20. Data access
A data sharing statement describes how others can access the data on which the paper is based. Sharing adequately annotated data allows others to replicate data analyses, so that results can be independently tested and verified. Data sharing allows the data to be repurposed and new datasets to be created by combining data from multiple studies (e.g. to be used in secondary analyses). This allows others to explore new topics and increases the impact of the study, potentially preventing unnecessary use of animals and providing more value for money. Access to raw data also facilitates text and automated data mining .
An increasing number of publishers and funding bodies require authors or grant holders to make their data publicly available . Journal articles with accompanying data may be cited more frequently [3,4]. Datasets can also be independently cited in their own right, which provides additional credit for authors. This practice is gaining increasing recognition and acceptance .
Where possible, make available all data that contribute to summary estimates or claims presented in the paper. Data should follow the FAIR guiding principles , that is data are findable, accessible (i.e. do not use outdated file types), interoperable (can be used on multiple platforms and with multiple software packages) and re-usable (i.e. have adequate data descriptors).
Data can be made publicly available via a structured, specialised (domain-specific), open access repository such as those maintained by NCBI (National Center for Biotechnology Information, https://www.ncbi.nlm.nih.gov/) or EBI (European Bioinformatics Institute, https://www.ebi.ac.uk/). If such a repository is not available, data can be deposited in unstructured but publicly available repositories (e.g. Figshare (https://figshare.com/), Dryad (https://datadryad.org/), Zenodo (https://zenodo.org/) or Open Science Framework (https://osf.io/)). There are also search platforms to identify relevant repositories with rigorous standards, e.g. FairSharing (https://fairsharing.org/) and re3data (https://www.re3data.org/).
- Kafkafi N, Mayo CL and Elmer GI (2014). Mining mouse behavior for patterns predicting psychiatric drug classification. Psychopharmacology (Berl). doi: 10.1007/s00213-013-3230-6
- Stodden V, Guo P and Ma Z (2013). Toward reproducible computational research: an empirical analysis of data and code policy adoption by journals. PLOS ONE. doi: 10.1371/journal.pone.0067111
- Piwowar HA, Day RS and Fridsma DB (2007). Sharing detailed research data is associated with increased citation rate. PLoS ONE. doi: 10.1371/journal.pone.0000308
- DataCitationSynthesisGroup Joint declaration of data citation principles. (Access Date: 22 May). Available at: https://doi.org/10.25490/a97f-egyk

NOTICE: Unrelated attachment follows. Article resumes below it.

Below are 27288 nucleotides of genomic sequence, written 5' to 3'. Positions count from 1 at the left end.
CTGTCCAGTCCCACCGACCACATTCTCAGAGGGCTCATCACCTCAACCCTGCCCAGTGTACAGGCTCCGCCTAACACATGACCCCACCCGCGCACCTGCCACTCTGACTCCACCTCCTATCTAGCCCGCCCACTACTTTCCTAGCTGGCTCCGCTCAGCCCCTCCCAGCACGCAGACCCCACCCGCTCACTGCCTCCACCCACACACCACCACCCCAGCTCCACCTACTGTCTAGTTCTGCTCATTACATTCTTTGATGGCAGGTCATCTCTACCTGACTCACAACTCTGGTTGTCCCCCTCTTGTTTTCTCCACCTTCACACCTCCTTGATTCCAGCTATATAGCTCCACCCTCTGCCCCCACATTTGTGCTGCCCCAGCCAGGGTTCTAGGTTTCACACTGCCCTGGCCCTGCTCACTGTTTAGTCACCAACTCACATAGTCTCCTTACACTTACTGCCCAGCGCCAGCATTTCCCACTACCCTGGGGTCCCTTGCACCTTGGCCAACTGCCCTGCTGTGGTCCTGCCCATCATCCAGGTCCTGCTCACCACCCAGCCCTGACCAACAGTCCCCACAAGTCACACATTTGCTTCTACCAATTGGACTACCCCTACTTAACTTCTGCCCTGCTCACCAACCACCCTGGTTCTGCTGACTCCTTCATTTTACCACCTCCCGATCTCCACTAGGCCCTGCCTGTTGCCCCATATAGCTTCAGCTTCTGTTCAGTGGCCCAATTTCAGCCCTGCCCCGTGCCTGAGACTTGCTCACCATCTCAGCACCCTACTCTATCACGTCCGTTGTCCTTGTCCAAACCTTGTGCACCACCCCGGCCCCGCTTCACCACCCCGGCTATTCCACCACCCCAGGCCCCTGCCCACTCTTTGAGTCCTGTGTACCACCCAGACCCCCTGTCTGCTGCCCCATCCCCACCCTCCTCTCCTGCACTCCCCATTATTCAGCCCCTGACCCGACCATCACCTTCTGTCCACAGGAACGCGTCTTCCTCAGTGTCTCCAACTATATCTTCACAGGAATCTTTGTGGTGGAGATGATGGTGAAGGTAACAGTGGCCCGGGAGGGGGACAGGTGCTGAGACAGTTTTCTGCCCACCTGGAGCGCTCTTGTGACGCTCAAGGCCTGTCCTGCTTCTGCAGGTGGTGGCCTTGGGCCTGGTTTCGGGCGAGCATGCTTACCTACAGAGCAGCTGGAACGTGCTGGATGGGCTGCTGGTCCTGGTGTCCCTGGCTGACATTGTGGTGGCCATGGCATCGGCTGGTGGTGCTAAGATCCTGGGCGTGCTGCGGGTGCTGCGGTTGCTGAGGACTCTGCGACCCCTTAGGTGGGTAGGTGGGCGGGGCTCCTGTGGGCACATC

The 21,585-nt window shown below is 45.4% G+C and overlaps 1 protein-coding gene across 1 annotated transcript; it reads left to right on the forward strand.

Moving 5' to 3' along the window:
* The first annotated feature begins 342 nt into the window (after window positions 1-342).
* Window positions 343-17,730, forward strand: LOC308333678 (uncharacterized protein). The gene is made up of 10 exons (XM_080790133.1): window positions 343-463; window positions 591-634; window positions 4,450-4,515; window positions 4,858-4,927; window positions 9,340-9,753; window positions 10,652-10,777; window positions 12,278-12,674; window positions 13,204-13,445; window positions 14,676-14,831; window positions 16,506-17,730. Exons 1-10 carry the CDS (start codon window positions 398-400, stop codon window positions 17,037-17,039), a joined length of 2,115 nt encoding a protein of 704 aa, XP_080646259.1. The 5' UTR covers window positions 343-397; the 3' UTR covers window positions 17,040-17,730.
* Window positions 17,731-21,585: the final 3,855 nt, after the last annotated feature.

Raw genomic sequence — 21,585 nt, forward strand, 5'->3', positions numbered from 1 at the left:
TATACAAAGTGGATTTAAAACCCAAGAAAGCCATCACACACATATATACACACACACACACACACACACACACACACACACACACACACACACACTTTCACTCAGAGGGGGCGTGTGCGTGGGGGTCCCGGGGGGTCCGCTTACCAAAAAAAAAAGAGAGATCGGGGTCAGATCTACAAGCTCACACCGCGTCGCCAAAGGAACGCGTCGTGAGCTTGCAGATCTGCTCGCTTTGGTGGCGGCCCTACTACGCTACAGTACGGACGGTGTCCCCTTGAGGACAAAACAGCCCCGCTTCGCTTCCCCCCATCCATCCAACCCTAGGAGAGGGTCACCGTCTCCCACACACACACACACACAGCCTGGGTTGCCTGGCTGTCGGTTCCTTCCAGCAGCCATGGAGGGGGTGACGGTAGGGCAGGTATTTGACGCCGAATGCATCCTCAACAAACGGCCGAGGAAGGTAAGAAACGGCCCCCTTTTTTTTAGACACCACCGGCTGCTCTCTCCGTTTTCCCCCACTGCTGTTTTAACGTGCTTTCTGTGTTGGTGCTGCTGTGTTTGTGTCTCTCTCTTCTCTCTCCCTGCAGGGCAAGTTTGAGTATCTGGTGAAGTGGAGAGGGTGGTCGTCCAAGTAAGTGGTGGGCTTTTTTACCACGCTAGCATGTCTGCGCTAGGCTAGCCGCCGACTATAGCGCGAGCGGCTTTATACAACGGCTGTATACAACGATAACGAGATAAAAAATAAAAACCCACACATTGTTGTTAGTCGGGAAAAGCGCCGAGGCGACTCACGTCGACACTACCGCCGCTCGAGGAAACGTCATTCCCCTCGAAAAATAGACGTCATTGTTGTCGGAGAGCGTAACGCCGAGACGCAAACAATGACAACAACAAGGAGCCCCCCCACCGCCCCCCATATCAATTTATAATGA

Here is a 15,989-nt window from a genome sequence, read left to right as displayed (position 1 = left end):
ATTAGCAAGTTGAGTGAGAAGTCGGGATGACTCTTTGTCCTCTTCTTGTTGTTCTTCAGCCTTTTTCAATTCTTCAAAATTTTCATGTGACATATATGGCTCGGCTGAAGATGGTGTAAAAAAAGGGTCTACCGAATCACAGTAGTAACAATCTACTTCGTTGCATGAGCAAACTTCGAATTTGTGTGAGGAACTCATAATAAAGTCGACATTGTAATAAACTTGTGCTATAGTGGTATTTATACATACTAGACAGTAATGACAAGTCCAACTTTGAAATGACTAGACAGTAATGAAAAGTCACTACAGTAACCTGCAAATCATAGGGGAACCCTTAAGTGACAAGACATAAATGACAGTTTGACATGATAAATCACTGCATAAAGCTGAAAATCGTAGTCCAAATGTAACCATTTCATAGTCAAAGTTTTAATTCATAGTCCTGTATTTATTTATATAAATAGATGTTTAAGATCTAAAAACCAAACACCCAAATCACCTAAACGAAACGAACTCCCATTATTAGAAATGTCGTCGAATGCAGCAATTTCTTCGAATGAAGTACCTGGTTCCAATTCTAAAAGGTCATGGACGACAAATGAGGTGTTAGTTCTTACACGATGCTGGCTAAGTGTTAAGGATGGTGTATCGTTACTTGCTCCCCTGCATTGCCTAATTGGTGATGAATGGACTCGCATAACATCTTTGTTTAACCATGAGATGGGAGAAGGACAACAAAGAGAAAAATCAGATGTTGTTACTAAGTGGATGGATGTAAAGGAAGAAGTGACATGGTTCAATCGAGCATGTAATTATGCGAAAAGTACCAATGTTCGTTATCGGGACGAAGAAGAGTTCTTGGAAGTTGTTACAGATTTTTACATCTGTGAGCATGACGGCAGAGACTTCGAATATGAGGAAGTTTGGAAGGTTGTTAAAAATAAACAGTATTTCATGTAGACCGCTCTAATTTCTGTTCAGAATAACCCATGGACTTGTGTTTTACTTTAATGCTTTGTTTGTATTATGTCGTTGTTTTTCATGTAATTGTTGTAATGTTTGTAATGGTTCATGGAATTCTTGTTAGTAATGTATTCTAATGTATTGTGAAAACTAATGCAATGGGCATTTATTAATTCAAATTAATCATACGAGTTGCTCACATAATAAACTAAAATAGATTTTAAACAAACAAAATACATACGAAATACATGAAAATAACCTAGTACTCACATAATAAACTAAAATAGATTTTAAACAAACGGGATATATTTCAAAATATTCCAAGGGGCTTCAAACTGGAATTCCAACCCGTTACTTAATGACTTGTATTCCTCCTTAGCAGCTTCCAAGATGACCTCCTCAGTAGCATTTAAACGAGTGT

- Wilkinson MD, Dumontier M, Aalbersberg IJ, Appleton G, Axton M, Baak A, Blomberg N, Boiten J-W, da Silva Santos LB, Bourne PE, Bouwman J, Brookes AJ, Clark T, Crosas M, Dillo I, Dumon O, Edmunds S, Evelo CT, Finkers R, Gonzalez-Beltran A, Gray AJG, Groth P, Goble C, Grethe JS, Heringa J, ’t Hoen PAC, Hooft R, Kuhn T, Kok R, Kok J, et al. (2016). The FAIR Guiding Principles for scientific data management and stewardship. Scientific Data. doi: 10.1038/sdata.2016.18
“A fundamental goal in generating this dataset is to facilitate access to spiny mouse transcript sequence information for external collaborators and researchers. The sequence reads and metadata are available from the NCBI (PRJNA342864) and assembled transcriptomes (Trinity_v2.3.2 and tr2aacds_v2) are available from the Zenodo repository (https://doi.org/10.5281/zenodo.808870), however accessing and utilizing this data can be challenging for researchers lacking bioinformatics expertise. To address this problem we are hosting a SequenceServer32 BLAST-search website (http://spinymouse.erc.monash.edu/sequenceserver/http://spinymouse.erc.monash.edu/sequenceserver/). This resource provides a user-friendly interface to access sequence information from the tr2aacds_v2 assembly (to explore annotated protein-coding transcripts) and/or the Trinity_v2.3.2 assembly (to explore non-coding transcripts).” 
- Federer LM, Lu Y-L, Joubert DJ, Welsh J and Brandys B (2015). Biomedical Data Sharing and Reuse: Attitudes and Practices of Clinical and Scientific Research Staff. PLoS ONE. doi: 10.1371/journal.pone.0129506
- Mamrot J, Legaie R, Ellery SJ, Wilson T, Seemann T, Powell DR, Gardner DK, Walker DW, Temple-Smith P, Papenfuss AT and Dickinson H (2017). De novo transcriptome assembly for the spiny mouse (Acomys cahirinus). Scientific reports. doi: 10.1038/s41598-017-09334-7